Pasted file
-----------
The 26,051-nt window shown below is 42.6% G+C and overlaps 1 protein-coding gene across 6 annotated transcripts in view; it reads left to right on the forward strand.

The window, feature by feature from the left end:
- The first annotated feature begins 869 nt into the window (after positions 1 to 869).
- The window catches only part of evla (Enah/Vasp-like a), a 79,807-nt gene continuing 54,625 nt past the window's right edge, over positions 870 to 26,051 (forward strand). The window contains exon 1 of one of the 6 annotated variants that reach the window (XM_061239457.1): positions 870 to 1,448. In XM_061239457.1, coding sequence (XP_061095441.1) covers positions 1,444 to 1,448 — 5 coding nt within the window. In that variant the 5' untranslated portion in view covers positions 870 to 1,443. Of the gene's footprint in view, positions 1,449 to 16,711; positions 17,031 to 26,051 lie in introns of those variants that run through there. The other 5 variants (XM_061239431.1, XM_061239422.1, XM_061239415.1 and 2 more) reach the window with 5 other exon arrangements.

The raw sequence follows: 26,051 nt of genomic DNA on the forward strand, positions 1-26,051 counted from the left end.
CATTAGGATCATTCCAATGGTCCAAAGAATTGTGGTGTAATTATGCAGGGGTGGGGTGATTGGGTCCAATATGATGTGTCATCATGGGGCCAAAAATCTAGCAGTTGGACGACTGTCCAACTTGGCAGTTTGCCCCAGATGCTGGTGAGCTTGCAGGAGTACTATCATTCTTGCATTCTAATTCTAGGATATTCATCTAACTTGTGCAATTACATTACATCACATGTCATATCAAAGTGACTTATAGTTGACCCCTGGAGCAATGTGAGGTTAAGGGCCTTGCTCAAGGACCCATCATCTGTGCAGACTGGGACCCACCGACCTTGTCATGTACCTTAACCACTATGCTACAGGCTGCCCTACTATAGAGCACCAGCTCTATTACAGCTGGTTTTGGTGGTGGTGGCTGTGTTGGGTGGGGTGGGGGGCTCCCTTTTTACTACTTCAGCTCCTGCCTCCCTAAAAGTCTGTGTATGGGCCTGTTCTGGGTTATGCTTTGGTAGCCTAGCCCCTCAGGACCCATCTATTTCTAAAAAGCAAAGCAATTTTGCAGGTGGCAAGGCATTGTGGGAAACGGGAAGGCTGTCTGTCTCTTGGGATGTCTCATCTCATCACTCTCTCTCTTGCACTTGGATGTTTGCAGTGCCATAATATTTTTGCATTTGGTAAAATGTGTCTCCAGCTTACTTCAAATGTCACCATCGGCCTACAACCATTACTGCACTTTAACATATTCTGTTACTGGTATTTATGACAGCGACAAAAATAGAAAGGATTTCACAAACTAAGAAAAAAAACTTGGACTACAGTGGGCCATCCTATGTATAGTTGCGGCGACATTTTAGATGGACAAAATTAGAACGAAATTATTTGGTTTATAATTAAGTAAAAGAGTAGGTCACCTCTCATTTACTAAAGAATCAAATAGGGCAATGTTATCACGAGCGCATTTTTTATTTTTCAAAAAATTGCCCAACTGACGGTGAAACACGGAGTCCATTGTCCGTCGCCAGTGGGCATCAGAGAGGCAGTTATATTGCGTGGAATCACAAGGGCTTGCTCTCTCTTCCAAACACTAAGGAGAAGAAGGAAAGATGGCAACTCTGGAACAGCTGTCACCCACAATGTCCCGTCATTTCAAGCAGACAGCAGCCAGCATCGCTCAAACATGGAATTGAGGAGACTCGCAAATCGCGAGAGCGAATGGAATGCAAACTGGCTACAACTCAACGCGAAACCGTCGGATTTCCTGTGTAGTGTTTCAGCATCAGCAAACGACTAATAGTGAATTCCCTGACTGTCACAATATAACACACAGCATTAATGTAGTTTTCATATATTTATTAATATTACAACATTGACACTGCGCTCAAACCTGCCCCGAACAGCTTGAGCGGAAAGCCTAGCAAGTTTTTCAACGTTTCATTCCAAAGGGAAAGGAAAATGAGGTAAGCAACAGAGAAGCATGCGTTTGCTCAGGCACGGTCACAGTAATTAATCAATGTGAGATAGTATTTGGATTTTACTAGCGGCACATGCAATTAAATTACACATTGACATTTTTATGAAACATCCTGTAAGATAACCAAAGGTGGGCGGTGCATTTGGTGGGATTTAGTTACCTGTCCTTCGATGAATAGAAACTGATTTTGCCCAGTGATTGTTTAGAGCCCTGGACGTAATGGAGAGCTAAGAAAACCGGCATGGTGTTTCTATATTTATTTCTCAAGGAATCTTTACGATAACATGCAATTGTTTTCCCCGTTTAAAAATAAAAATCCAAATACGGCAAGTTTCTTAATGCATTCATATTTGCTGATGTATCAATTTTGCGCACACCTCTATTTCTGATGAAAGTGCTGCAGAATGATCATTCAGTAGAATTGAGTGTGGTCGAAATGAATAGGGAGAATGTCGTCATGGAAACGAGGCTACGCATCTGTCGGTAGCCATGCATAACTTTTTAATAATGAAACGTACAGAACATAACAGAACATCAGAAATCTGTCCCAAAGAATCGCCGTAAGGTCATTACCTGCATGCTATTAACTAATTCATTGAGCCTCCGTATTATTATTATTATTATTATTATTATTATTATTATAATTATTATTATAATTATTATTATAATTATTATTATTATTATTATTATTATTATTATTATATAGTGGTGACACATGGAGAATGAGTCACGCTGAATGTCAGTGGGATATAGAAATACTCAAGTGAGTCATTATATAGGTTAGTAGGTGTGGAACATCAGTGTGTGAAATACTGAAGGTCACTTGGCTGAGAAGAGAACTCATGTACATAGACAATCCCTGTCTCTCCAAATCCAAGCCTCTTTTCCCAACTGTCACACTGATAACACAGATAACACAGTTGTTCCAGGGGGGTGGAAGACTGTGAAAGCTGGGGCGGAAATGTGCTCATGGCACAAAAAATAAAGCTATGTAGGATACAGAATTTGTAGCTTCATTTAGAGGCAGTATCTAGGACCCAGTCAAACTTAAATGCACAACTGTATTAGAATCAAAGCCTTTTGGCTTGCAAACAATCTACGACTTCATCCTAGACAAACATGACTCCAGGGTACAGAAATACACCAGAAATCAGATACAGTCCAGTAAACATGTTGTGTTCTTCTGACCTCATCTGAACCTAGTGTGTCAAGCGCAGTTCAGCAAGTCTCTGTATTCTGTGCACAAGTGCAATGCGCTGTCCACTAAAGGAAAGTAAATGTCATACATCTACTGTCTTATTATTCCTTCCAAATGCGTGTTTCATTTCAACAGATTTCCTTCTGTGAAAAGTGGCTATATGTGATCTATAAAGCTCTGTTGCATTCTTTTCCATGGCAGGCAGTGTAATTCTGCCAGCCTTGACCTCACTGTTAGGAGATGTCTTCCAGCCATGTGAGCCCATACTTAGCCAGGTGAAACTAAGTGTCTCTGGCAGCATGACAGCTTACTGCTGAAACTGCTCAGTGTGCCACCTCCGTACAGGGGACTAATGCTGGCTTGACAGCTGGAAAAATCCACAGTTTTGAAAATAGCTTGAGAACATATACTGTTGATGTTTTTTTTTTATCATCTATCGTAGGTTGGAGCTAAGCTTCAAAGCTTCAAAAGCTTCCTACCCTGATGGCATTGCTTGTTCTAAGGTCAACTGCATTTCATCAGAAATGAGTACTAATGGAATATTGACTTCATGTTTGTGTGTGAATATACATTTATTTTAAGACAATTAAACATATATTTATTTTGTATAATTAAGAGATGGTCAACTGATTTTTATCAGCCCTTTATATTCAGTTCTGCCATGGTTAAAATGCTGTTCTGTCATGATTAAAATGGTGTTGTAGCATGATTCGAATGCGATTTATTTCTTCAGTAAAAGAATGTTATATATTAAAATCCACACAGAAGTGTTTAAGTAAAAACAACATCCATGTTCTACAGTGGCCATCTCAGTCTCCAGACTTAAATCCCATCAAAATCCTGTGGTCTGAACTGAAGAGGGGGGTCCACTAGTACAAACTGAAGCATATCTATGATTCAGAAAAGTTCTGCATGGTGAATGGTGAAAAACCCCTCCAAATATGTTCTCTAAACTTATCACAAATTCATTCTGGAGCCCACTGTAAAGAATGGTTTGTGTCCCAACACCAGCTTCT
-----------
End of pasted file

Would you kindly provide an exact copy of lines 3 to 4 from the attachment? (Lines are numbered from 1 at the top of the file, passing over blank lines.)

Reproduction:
- The first annotated feature begins 869 nt into the window (after positions 1 to 869).
- The window catches only part of evla (Enah/Vasp-like a), a 79,807-nt gene continuing 54,625 nt past the window's right edge, over positions 870 to 26,051 (forward strand). The window contains exon 1 of one of the 6 annotated variants that reach the window (XM_061239457.1): positions 870 to 1,448. In XM_061239457.1, coding sequence (XP_061095441.1) covers positions 1,444 to 1,448 — 5 coding nt within the window. In that variant the 5' untranslated portion in view covers positions 870 to 1,443. Of the gene's footprint in view, positions 1,449 to 16,711; positions 17,031 to 26,051 lie in introns of those variants that run through there. The other 5 variants (XM_061239431.1, XM_061239422.1, XM_061239415.1 and 2 more) reach the window with 5 other exon arrangements.